Last year, Milestone's World Rally Championship ended a long hiatus from video games for one of motorsport's top-tier series. It wasn't the only one, of course - but while Codemasters' F1 2010 came with all the swagger and polish that's befitting of the world's noisiest circus, then WRC was perhaps a reflection of rallying's more diminutive following.
The worlds of Sébastien Loeb and Sebastian Vettel, though revolving around four wheels, couldn't be more different. Glamour and mud don't necessarily go hand in hand, and while champagne is the tipple of choice in the Grand Prix paddock club, when the WRC came to the UK last year and wanted to put on a show, it did so in a damp Cardiff car park where a thermos of tea was the only sensible choice of refreshment.
It's fitting, then, that last year's WRC game wasn't the glitziest. A bare-bones driving experience, it nailed the essentials of flinging a car through thick forests well enough, though it was lacking elsewhere. It's not unfair to say that, at times, WRC was as pretty as mud.
So it's only natural that it's the visuals that are getting the biggest makeover for this quickly turned around sequel. It's evident from the front-end on - menus are told through cool white screens that are both more efficient and more stylish than they were in last year's effort.
There's more to WRC's visual upgrade than a few neat menus, of course, and there's been a noticeable improvement in-game. Lighting's more pronounced, dancing through trees and off the well-modelled cars, and there's been a boost in both the number and quality of the assets.
It's most apparent in the all-new Super Special Stages, in which two cars go head-to-head across enclosed, entwined ribbons of tarmac. These arenas - of which there will be five in the final game - boast the kind of trackside detail that's not normally seen in a Milestone game, and while hardly spectacular, they're approaching handsome in their looks.
DiRT 3 is a natural comparison, and there's a sizable gulf between the two. It's understandable, given the equally sizeable gulf in the two games' budgets, and it's here that Milestone's less illustrious heritage is apparent; WRC 2, despite the many and noticeable improvements, is still only a functional-looking game.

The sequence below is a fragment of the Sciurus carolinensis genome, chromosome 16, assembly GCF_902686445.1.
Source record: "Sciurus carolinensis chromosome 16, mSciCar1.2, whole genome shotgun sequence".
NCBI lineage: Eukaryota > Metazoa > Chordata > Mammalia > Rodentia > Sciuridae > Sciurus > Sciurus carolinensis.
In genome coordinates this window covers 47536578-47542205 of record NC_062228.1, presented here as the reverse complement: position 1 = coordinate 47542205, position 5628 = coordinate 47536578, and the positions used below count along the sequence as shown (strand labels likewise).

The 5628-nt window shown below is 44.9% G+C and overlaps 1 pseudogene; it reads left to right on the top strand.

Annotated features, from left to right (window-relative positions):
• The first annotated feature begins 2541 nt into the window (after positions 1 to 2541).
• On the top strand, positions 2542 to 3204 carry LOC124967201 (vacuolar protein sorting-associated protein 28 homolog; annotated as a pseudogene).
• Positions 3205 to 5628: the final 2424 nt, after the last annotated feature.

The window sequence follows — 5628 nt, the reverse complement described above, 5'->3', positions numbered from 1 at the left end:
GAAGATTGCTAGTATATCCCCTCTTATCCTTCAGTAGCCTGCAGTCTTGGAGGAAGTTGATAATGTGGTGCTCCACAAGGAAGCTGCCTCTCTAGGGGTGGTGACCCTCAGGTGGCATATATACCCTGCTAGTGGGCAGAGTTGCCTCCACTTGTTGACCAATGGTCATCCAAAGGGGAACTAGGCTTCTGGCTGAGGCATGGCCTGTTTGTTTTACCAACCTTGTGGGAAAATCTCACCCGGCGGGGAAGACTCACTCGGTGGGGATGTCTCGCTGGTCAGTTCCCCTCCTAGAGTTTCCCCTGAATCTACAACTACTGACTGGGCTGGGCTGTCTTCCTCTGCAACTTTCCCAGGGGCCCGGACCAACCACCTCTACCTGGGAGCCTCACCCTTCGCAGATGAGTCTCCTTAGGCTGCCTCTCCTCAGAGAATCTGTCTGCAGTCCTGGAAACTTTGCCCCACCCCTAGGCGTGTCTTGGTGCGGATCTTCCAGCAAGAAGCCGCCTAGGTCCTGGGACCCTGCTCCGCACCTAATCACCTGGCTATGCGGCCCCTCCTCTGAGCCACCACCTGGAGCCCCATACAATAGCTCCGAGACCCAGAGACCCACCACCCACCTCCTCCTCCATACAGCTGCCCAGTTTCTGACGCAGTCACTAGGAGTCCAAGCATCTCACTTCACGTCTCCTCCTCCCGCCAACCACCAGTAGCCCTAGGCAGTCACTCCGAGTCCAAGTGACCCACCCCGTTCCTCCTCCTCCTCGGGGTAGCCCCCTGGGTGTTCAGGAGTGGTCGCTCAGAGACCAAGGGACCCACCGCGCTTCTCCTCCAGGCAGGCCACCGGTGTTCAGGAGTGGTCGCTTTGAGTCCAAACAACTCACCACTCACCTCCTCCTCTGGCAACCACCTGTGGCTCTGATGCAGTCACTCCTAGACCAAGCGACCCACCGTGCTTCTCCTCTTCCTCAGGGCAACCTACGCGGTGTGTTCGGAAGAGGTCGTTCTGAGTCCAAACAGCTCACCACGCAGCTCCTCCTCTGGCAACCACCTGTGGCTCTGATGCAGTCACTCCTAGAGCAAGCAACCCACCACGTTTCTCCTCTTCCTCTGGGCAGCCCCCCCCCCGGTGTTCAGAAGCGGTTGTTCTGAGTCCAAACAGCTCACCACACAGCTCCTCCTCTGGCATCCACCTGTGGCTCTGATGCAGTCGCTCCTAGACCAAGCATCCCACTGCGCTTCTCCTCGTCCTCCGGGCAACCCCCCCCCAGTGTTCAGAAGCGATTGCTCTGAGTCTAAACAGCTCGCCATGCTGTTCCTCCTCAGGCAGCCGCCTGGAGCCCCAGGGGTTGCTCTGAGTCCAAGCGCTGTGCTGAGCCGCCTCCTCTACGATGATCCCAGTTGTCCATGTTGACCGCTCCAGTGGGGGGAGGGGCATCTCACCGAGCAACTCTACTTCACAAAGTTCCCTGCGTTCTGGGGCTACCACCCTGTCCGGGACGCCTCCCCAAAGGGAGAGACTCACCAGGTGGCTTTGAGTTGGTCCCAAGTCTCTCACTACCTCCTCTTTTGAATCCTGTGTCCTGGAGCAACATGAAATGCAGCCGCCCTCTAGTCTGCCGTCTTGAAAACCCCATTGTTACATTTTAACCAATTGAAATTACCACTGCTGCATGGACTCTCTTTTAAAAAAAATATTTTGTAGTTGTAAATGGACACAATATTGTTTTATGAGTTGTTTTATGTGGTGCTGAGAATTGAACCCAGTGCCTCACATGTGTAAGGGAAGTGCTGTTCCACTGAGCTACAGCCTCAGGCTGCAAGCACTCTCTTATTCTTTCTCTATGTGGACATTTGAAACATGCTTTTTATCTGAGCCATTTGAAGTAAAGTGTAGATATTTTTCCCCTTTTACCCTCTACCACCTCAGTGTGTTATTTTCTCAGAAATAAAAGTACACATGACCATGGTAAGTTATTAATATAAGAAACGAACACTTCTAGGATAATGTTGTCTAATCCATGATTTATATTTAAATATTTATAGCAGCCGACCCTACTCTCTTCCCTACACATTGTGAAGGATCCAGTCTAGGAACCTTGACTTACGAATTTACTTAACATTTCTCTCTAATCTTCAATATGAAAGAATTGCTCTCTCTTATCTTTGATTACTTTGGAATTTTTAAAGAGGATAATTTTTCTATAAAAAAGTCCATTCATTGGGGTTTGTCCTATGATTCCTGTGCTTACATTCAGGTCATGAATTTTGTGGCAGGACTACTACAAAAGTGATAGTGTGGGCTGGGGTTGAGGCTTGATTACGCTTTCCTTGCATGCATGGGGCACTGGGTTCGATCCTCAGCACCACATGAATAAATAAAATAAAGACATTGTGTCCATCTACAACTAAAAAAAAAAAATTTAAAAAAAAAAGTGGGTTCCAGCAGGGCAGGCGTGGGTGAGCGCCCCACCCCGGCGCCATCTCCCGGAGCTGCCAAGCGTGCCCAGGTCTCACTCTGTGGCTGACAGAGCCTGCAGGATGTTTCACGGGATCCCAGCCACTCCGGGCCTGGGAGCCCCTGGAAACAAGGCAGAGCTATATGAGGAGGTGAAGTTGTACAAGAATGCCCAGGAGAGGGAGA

But that's been the way for much of the studio's output, and it hasn't stopped the likes of the SBK games from delivering the finest two-wheeled experience available. With DiRT 3 so fresh in the memory - and having done such a sterling job - it's unlikely we'll be able to say the same for WRC 2 and off-road driving, but Milestone knows that and picks its battles well.
WRC 2 wisely leans heavily on perhaps its greatest asset, the official FIA license. The stamp of authenticity brings with it a wealth of content that's smartly woven in; the full calendar is featured, and that in itself promises a track list that dwarves WRC 2's competition, with 90 courses making the cut.
A steely-eyed dedication to point-to-point, against-the-clock racing - only slightly sullied by the Super Special Stages - also plays to WRC 2's favour. DiRT 3 might have boasted more traditional rallying, but WRC 2 can boast nothing but, something it plays to well.
Indeed, there's something of Codemasters' rally series - before it picked up its American twang - in WRC 2. Stages are punctuated by trips to the service area, and as it was in the days of the Colin McRae games, it's a case of simple resource management; with an hour at your disposal, it's your call whether that time is better spent patching up a radiator or doing something about that bodywork that's hanging off after you got a little too friendly with some of the scenery.
Rallies become wars of attrition, with WRC 2's surprisingly deep damage modelling chipping away at the cars of the less careful. Gears grind and splutter, burst radiators sap away at the car's power and buckled wheels can be felt as the steering tugs away from you.
This year's model does offer some immunity from such problems. A rewind feature debuts, though at present it's a little clunky: up to nine rewinds are available at the press of a button, but they're awkward to use and far from the slick time travel that's been at the core of Codemasters' recent racing games.
It's also a slight shame to see such a concession. Last year's WRC game benefitted in some small way from the lack of the feature, placing an emphasis on the kind of conservative driving that's increasingly rare in the driving genre, and engendering a real thrill when you managed to scrape a decent time together without the safety net that the rewind feature offers.
The absence of a rewind feature also placed WRC's handling on a pedestal, and it remains a highlight for the sequel. Keeping on top of the car's shifting momentum is a challenge, but the car's behaviour is predictable enough to ensure it's a pleasure.
Unfortunately - and somewhat worryingly, given how close the game is to release - this year's cars don't feature in the preview build, which offers last year's cars in place of the neutered Super 2000s of 2011. They're preferable, for sure, but it'll be interesting to see how the handling adapts to the smaller, less powerful cars that are this year's top tier.
12 months on, not much has changed, but with the fundamentals intact and bolstered by several smart additions, it's a definite step forward for the series - albeit a very small one. WRC 2 won't be challenging DiRT 3 as the comprehensive off-road experience, but it's looking to be a competent racer from a developer that's proving adept at catering to some of motorsport's niches.